Planning your search is key to getting the most out of your search results. The following video will help you get started.
Video Length: 2 minutes 26 seconds
Typing your question into Google or the Library Collection is not the best way to search.
Mapping out your search can be a good place to start:
|Consider alternative keywords|
Now you've identified the keywords in your assignment question, try doing the following to help you understand your keywords and find similar or alternative keywords:
|Connect your keywords|
Once you have identified your keywords and found alternative keywords, you need to connect these to put your search together.
Use the following operator words, which most search tools will have, to indicate how you want the tool to search for your keywords:
Remember to use "quotation marks" to keep phrases together.
LibKey Nomad™ is a Google Chrome, Firefox, MS Edge, Brave and Vivaldi browser extension that makes it easy to access journal articles anywhere on the internet.
With the Nomad extension activated in Chrome you can access direct links to relevant articles and PDFs on websites such as PubMed, publisher websites, and Wikipedia, with the following icon:
|Find Company and Industry information|
Have a look at our online guide to finding Company and Industry Information.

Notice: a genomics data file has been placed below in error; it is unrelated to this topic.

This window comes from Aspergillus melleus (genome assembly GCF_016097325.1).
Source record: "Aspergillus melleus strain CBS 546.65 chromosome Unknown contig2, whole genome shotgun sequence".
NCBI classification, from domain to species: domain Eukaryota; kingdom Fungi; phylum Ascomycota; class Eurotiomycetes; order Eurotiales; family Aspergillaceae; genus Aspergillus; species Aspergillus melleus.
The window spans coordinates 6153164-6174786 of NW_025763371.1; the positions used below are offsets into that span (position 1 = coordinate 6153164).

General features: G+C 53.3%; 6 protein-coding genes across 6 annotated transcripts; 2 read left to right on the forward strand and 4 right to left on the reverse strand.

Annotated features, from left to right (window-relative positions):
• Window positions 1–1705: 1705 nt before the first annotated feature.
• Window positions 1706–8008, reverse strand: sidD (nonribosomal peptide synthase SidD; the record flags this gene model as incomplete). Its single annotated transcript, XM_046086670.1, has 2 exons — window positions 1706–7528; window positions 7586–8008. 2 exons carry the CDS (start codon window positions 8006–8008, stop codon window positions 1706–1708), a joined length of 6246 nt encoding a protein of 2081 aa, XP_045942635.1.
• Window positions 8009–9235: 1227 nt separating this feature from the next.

This guide will help you search the web and our databases to find company and industry information, financial information, annual reports and country information.
|Find Case Studies|
See Where to find Business Case Studies (PDF) for a list of recommended databases containing case studies.
|Find News Media|
The Library's News Media Guide provides help searching and evaluating a wide range of Australian and International news media including newspapers, television, radio and media releases. Start your search with:
A huge range of statistical resources can be found on the library's Company and Industry Information Guide, or try the following key databases:
Access to a wide range of video content through a number of key video databases, including:
While you are finding references, you need to think about whether they are appropriate to use in your assignment. You may be asked to use scholarly or peer-reviewed material to support your arguments.
You should evaluate all resources before including them in your assignment - even if you found them through the Library Collection or Databases.